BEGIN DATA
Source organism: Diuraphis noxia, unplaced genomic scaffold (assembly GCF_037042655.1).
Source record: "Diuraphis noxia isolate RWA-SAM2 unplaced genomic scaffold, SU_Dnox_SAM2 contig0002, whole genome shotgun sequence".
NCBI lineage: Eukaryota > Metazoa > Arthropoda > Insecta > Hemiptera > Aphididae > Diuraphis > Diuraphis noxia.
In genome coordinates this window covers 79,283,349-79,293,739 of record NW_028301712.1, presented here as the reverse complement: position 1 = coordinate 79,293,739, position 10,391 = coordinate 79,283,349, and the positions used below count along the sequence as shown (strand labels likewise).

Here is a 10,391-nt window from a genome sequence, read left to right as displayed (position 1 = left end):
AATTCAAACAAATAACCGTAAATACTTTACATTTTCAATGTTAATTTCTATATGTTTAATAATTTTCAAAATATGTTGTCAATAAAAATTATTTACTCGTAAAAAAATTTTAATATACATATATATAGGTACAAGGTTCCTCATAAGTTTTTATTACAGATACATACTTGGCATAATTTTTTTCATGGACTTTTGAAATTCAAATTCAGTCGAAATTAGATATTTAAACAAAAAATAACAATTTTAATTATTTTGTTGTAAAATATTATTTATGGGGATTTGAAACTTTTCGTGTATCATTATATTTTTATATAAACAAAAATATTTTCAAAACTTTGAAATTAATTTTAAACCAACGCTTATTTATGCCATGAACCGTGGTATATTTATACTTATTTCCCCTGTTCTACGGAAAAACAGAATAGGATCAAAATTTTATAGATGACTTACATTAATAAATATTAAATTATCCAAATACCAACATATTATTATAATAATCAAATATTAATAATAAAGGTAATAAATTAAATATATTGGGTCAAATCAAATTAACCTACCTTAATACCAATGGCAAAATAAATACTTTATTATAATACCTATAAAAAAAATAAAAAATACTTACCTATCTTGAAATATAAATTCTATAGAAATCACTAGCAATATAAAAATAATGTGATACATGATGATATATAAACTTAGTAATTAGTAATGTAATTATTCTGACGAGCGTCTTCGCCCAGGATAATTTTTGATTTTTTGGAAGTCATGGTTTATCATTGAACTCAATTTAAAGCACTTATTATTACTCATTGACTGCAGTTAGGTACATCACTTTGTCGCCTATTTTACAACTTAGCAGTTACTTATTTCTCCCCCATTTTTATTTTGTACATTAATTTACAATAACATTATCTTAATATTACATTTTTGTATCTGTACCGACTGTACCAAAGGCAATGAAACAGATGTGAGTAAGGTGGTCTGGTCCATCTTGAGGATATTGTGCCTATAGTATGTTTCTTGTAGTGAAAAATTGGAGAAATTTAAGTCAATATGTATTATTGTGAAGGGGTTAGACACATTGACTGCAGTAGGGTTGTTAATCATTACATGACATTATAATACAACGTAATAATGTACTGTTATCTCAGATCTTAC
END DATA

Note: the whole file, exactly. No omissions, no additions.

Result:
Source organism: Diuraphis noxia, unplaced genomic scaffold (assembly GCF_037042655.1).
Source record: "Diuraphis noxia isolate RWA-SAM2 unplaced genomic scaffold, SU_Dnox_SAM2 contig0002, whole genome shotgun sequence".
NCBI lineage: Eukaryota > Metazoa > Arthropoda > Insecta > Hemiptera > Aphididae > Diuraphis > Diuraphis noxia.
In genome coordinates this window covers 79,283,349-79,293,739 of record NW_028301712.1, presented here as the reverse complement: position 1 = coordinate 79,293,739, position 10,391 = coordinate 79,283,349, and the positions used below count along the sequence as shown (strand labels likewise).

Here is a 10,391-nt window from a genome sequence, read left to right as displayed (position 1 = left end):
AATTCAAACAAATAACCGTAAATACTTTACATTTTCAATGTTAATTTCTATATGTTTAATAATTTTCAAAATATGTTGTCAATAAAAATTATTTACTCGTAAAAAAATTTTAATATACATATATATAGGTACAAGGTTCCTCATAAGTTTTTATTACAGATACATACTTGGCATAATTTTTTTCATGGACTTTTGAAATTCAAATTCAGTCGAAATTAGATATTTAAACAAAAAATAACAATTTTAATTATTTTGTTGTAAAATATTATTTATGGGGATTTGAAACTTTTCGTGTATCATTATATTTTTATATAAACAAAAATATTTTCAAAACTTTGAAATTAATTTTAAACCAACGCTTATTTATGCCATGAACCGTGGTATATTTATACTTATTTCCCCTGTTCTACGGAAAAACAGAATAGGATCAAAATTTTATAGATGACTTACATTAATAAATATTAAATTATCCAAATACCAACATATTATTATAATAATCAAATATTAATAATAAAGGTAATAAATTAAATATATTGGGTCAAATCAAATTAACCTACCTTAATACCAATGGCAAAATAAATACTTTATTATAATACCTATAAAAAAAATAAAAAATACTTACCTATCTTGAAATATAAATTCTATAGAAATCACTAGCAATATAAAAATAATGTGATACATGATGATATATAAACTTAGTAATTAGTAATGTAATTATTCTGACGAGCGTCTTCGCCCAGGATAATTTTTGATTTTTTGGAAGTCATGGTTTATCATTGAACTCAATTTAAAGCACTTATTATTACTCATTGACTGCAGTTAGGTACATCACTTTGTCGCCTATTTTACAACTTAGCAGTTACTTATTTCTCCCCCATTTTTATTTTGTACATTAATTTACAATAACATTATCTTAATATTACATTTTTGTATCTGTACCGACTGTACCAAAGGCAATGAAACAGATGTGAGTAAGGTGGTCTGGTCCATCTTGAGGATATTGTGCCTATAGTATGTTTCTTGTAGTGAAAAATTGGAGAAATTTAAGTCAATATGTATTATTGTGAAGGGGTTAGACACATTGACTGCAGTAGGGTTGTTAATCATTACATGACATTATAATACAACGTAATAATGTACTGTTATCTCAGATCTTAC